Lori Wiser is not your average business consultant. A partner of Wiser Insights Group with her husband Mark, they combine extensive experience as client-side and agency marketers with a scientific approach to consultancy, with Mark specializing in quantitative methods and Lori specializing in behavioral science. With training in anthropology, she will explain why it is necessary to go beyond focus groups and conduct a full-fledged ethnographic immersion into her clients’ businesses.

Lately, Lori has become passionate about viewing organizational behavior through an evolutionary lens, focusing most closely on overcoming biases in the hiring practices of corporations. Our conversation covered both her unique journey of overcoming biases in the workplace and her ambitious plans for the future.

David Sloan Wilson: Greetings, Lori! I know that you have been following the Evolution Institute and TVOL for a while, especially our inaugural article on “This View of Business”. Now I am pleased to showcase your very interesting work in this area.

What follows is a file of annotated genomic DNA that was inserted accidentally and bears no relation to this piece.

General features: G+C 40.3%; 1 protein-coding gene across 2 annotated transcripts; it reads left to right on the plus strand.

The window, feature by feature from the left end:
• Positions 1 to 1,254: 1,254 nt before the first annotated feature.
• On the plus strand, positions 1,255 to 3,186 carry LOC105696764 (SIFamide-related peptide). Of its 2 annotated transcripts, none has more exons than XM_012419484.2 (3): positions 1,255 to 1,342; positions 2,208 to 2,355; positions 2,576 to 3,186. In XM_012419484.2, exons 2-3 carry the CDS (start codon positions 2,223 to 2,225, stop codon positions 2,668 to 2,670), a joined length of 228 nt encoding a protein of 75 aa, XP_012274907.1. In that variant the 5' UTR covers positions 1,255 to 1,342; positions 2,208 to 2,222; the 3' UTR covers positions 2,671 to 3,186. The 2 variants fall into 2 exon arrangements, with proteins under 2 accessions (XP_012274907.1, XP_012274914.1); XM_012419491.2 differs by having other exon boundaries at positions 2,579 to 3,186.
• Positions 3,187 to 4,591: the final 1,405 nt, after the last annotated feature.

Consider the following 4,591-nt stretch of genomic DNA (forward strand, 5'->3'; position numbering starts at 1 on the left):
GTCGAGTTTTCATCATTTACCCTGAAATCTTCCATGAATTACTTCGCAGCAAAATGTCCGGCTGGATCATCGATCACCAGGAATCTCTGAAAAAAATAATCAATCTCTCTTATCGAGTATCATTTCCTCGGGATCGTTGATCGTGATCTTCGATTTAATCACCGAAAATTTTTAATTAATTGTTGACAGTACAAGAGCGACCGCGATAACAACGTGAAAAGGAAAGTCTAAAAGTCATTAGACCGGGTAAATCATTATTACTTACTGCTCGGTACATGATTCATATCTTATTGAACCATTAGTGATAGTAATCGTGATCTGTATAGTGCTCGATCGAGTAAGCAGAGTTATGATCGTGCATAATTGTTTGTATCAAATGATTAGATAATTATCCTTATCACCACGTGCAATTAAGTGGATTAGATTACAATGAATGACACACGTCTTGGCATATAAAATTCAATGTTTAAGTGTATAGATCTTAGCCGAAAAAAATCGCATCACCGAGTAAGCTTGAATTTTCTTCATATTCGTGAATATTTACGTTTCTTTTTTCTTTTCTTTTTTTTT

Lori Wiser: Thank you, David! It’s a pleasure to talk to you. I love the content TVOL is putting out! When I first started reading “This View of Business” I felt like you must have been eavesdropping on a recent meeting I had in which I was proselytizing the very idea that the workplace is in dire need of transformation.

DSW: I suppose that everyone’s journey is unique, but the story of how you entered first the corporate and then the consultancy world is especially fascinating. Tell us your story up to the point where you began to adopt a specifically evolutionary perspective.

LW: Well, I grew up in a “non-traditional” environment with a very violent father. I believe the psychological euphemism is “chaotic parent.” I had always loved books, likely because they took me to another place, and one of my earliest memories is of my mom saying, “if you can read, you can do anything.” Incidentally, I believe that to a fault, but that’s a different interview.